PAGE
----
By Zach Campbell
Brooklyn Daily Eagle
Downtown Brooklyn might soon see a change the zoning code that would decrease the amount of residential off-street parking by more than half.
Current zoning for Downtown requires that developers build four parking spots for every ten market-rate residential units, and a little more than half that for affordable units. The zoning regulation has been described by some local developers as expensive, archaic and unrepresentative of car ownership in Brooklyn, pointing to underutilized downtown garages on Myrtle and Flatbush avenues as examples.
The amendment, proposed by the Department of City Planning, would eliminate the parking requirement for affordable housing units, and halve the requirement for market-rate units. By changing the zoning regulations, city planners seek to prevent the creation of garages that will be underutilized, and to encourage the development of residential housing that reflects how Brooklyn moves.
Developers building residential units in New York City are required to include certain amounts of parking in their plans. In Brooklyn, the average requirement is 40 percent.
“The zoning code has been a one-size-fits-all requirement,” said Tim King, managing partner at CPEX real estate. “People who choose to live in Downtown Brooklyn rely more on mass transit.”
Downtown is the center of Brooklyn's bus network, and sits at the intersection of 13 subway lines.
According to Census Bureau data, 20 percent of Downtown households own cars, compared to just over 40 percent borough-wide. Confusing this statistic is the number of people with cars registered out of state. The Department of Transportation found in a study from 2008 that approximately one in five cars in certain Brooklyn neighborhoods was registered outside New York.
Supporters of the proposed change see it as something that could incentivize the building of more affordable housing. Dropping the parking requirement for the affordable units would reduce costs for developers, many of whom receive city subsidies for pricing one-fifth of residential units in a new building as below market rate.
The proposal is being supported by City Councilmembers Steve Levin and Letitia James.
“By making the development of these units lest costly, we increase the incentive to build much-needed affordable housing,” said James.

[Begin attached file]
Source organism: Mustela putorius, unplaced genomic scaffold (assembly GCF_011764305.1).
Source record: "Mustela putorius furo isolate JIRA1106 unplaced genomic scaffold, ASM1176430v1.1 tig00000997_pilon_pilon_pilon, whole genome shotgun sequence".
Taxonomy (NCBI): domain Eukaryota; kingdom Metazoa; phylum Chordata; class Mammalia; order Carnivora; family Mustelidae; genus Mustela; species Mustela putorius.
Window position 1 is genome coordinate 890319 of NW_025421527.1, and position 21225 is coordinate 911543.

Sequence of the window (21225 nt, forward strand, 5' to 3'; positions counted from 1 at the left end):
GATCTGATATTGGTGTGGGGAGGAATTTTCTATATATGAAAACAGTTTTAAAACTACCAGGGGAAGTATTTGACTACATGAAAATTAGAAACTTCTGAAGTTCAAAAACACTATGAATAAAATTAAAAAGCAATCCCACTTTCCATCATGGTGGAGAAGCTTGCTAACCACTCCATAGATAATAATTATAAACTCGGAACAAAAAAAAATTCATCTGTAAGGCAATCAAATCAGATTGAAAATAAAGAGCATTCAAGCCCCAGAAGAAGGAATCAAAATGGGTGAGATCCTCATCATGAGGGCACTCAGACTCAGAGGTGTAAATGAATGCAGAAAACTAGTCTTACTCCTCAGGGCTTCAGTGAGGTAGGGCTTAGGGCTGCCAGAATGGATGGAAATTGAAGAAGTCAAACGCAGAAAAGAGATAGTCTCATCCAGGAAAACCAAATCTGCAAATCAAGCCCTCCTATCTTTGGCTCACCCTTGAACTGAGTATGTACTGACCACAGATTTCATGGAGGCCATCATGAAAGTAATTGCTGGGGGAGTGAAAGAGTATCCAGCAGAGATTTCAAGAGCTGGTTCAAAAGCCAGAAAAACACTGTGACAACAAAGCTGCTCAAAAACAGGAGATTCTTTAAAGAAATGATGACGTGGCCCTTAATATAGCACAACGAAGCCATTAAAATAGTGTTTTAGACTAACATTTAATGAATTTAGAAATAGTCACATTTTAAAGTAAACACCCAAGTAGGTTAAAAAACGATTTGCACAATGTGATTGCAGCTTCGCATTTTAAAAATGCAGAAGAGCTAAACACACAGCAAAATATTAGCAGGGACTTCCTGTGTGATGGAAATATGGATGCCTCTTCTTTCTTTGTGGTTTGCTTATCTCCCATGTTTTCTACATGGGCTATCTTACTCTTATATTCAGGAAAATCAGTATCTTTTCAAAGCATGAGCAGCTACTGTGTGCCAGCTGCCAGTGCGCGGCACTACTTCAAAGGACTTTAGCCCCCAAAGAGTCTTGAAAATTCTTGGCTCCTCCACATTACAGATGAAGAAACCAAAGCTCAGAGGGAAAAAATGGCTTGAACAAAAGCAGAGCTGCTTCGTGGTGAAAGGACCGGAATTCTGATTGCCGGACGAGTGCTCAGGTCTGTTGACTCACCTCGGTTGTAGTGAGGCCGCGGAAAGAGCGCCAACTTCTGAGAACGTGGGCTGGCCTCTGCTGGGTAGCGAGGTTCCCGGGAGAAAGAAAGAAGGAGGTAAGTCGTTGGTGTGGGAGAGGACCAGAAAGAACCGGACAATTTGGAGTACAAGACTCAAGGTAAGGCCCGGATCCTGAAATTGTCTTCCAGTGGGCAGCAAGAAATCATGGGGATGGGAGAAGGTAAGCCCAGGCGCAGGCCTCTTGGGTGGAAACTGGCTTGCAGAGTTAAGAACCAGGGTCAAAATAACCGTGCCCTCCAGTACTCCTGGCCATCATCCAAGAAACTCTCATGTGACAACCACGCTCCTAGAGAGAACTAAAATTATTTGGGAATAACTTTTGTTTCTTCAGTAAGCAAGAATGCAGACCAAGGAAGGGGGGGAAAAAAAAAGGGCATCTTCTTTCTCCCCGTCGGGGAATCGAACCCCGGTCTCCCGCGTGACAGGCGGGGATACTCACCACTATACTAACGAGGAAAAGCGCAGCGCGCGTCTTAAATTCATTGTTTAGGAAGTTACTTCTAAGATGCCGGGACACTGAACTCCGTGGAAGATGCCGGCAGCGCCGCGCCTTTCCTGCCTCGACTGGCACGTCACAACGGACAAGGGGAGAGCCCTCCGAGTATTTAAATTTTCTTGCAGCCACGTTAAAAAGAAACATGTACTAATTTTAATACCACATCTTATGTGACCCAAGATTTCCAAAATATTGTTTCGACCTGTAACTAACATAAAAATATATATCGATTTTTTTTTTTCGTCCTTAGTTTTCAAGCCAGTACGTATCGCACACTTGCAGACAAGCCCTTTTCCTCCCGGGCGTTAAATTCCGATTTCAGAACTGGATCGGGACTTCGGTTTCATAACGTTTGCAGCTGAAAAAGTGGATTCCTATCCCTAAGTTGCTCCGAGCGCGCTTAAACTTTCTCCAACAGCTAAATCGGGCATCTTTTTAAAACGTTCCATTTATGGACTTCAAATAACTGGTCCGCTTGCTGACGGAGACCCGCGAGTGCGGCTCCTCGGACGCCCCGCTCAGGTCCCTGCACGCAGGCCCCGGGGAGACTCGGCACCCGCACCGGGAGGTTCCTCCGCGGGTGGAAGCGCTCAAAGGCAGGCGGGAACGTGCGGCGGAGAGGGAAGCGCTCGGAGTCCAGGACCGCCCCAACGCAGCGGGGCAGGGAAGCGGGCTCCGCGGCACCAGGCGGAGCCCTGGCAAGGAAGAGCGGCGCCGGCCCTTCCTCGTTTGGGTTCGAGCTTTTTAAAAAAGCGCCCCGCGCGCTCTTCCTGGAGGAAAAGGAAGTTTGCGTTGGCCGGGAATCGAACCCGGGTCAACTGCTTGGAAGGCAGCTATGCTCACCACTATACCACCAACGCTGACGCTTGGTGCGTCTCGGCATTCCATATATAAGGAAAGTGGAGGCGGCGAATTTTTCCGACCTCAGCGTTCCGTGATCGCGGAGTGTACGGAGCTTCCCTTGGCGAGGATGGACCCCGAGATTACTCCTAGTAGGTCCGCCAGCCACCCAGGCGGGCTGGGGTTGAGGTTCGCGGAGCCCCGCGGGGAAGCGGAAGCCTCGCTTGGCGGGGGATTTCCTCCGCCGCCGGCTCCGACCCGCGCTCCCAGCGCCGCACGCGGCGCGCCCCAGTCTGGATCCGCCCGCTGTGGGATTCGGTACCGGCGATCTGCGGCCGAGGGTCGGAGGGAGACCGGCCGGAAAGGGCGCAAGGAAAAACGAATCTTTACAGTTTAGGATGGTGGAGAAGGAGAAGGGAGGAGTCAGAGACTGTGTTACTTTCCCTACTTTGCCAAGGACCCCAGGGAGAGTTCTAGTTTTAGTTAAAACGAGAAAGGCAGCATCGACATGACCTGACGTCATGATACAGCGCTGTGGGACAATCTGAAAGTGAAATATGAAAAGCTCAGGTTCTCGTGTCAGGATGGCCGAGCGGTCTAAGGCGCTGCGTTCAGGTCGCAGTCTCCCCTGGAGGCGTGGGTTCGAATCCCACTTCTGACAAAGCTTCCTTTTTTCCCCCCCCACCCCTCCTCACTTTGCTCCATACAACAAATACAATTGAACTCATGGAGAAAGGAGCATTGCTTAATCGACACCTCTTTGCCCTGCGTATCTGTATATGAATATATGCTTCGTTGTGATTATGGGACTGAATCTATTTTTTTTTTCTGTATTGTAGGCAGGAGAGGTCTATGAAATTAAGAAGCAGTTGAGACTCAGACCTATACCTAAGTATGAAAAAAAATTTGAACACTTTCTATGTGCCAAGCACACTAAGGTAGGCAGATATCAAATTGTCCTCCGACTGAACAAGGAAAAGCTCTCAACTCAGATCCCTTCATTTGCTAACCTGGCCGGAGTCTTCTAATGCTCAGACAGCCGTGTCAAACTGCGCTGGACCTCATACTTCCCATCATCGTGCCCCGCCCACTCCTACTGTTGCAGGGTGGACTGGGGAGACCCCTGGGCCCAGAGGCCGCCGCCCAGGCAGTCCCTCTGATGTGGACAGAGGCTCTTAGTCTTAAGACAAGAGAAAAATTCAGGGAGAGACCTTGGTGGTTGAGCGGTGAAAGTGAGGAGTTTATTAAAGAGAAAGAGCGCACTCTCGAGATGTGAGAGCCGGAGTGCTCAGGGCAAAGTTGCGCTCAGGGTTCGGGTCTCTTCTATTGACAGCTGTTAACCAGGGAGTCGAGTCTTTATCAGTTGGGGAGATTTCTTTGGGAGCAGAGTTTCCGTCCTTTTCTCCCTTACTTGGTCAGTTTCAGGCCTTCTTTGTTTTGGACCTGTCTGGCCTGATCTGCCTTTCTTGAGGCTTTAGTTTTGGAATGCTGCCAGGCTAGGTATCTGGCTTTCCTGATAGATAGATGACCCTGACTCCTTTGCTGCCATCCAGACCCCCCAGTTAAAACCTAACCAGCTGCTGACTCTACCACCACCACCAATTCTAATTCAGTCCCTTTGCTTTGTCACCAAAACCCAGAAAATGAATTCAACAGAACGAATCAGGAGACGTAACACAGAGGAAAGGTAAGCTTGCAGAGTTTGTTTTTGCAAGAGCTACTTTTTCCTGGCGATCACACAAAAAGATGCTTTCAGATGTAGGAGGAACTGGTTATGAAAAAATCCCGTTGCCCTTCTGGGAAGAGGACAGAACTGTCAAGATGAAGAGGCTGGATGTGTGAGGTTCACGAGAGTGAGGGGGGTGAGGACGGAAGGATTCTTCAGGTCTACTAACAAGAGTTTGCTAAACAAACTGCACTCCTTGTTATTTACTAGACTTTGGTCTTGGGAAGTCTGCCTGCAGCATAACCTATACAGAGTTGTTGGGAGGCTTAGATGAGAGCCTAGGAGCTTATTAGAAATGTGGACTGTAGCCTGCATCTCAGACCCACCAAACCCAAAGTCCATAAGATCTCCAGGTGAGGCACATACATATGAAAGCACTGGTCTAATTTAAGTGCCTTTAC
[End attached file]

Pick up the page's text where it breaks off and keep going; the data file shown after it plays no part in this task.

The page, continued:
Parking reform in Downtown Brooklyn is more nuanced than other parts of the city, explained Chris Havens, a broker or Creative Real Estate Group. According to Havens, the garages on the west side of Downtown, along Court and Livingston streets, are likely to see more use as the neighborhood develops. On the east side, he added, many garages are, and will likely continue to be, underutilized.
“People don't want cars in Downtown Brooklyn,” Havens said. “This is the most connected transport area there is — they want public transit and bicycles.”
Because of these types of requirements, developers are likely to build more parking than is necessary, according to a report released last March by NYU's center for Real Estate and Urban Policy, pointing to links between denser neighborhoods and many more transit options. The study also suggests that, with fewer regulations, developers would likely build less parking and more housing, according to need.
“Parking requirements may encourage more car ownership if they force developers to build more spaces than residents in the new building would otherwise demand,” reads the study, which also points to a large increase in commuting by car in past decades. Car ownersihip, it argues, is encouraged by the lower price of car ownership that comes from creating extra parking.
Brooklyn Community Board 2 and the borough president have 60 days to hold a public hearing on the issue, before it goes to vote in the city planning commission and the City Council.